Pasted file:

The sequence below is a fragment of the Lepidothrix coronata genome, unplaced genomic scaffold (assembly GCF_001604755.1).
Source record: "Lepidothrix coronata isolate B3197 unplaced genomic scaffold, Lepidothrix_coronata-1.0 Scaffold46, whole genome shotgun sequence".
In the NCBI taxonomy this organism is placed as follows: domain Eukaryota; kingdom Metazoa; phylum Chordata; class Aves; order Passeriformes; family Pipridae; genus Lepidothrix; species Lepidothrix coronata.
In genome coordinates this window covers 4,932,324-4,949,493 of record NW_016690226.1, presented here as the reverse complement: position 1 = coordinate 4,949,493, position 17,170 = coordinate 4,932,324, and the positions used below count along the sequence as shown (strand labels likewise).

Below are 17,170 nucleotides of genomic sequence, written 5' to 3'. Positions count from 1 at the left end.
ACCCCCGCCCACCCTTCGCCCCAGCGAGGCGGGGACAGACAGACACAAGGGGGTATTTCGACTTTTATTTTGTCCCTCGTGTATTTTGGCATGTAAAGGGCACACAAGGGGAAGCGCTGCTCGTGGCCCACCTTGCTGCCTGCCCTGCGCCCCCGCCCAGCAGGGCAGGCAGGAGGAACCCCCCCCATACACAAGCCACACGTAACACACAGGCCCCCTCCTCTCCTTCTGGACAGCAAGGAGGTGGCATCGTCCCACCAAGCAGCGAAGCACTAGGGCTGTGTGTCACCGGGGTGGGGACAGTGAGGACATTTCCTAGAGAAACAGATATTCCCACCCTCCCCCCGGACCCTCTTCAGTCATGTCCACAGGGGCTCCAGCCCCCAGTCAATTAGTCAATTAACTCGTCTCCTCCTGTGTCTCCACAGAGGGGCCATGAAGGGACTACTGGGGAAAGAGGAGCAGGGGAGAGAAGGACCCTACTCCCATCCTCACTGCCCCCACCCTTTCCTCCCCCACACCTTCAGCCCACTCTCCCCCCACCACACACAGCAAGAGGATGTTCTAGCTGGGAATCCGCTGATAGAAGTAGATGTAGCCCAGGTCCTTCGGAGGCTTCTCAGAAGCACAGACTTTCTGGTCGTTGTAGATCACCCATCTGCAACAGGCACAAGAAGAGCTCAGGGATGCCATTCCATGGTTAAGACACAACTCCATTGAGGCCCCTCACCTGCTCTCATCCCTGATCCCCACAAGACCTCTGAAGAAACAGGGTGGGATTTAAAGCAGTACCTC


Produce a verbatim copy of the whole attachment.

The sequence below is a fragment of the Lepidothrix coronata genome, unplaced genomic scaffold (assembly GCF_001604755.1).
Source record: "Lepidothrix coronata isolate B3197 unplaced genomic scaffold, Lepidothrix_coronata-1.0 Scaffold46, whole genome shotgun sequence".
In the NCBI taxonomy this organism is placed as follows: domain Eukaryota; kingdom Metazoa; phylum Chordata; class Aves; order Passeriformes; family Pipridae; genus Lepidothrix; species Lepidothrix coronata.
In genome coordinates this window covers 4,932,324-4,949,493 of record NW_016690226.1, presented here as the reverse complement: position 1 = coordinate 4,949,493, position 17,170 = coordinate 4,932,324, and the positions used below count along the sequence as shown (strand labels likewise).

Below are 17,170 nucleotides of genomic sequence, written 5' to 3'. Positions count from 1 at the left end.
ACCCCCGCCCACCCTTCGCCCCAGCGAGGCGGGGACAGACAGACACAAGGGGGTATTTCGACTTTTATTTTGTCCCTCGTGTATTTTGGCATGTAAAGGGCACACAAGGGGAAGCGCTGCTCGTGGCCCACCTTGCTGCCTGCCCTGCGCCCCCGCCCAGCAGGGCAGGCAGGAGGAACCCCCCCCATACACAAGCCACACGTAACACACAGGCCCCCTCCTCTCCTTCTGGACAGCAAGGAGGTGGCATCGTCCCACCAAGCAGCGAAGCACTAGGGCTGTGTGTCACCGGGGTGGGGACAGTGAGGACATTTCCTAGAGAAACAGATATTCCCACCCTCCCCCCGGACCCTCTTCAGTCATGTCCACAGGGGCTCCAGCCCCCAGTCAATTAGTCAATTAACTCGTCTCCTCCTGTGTCTCCACAGAGGGGCCATGAAGGGACTACTGGGGAAAGAGGAGCAGGGGAGAGAAGGACCCTACTCCCATCCTCACTGCCCCCACCCTTTCCTCCCCCACACCTTCAGCCCACTCTCCCCCCACCACACACAGCAAGAGGATGTTCTAGCTGGGAATCCGCTGATAGAAGTAGATGTAGCCCAGGTCCTTCGGAGGCTTCTCAGAAGCACAGACTTTCTGGTCGTTGTAGATCACCCATCTGCAACAGGCACAAGAAGAGCTCAGGGATGCCATTCCATGGTTAAGACACAACTCCATTGAGGCCCCTCACCTGCTCTCATCCCTGATCCCCACAAGACCTCTGAAGAAACAGGGTGGGATTTAAAGCAGTACCTC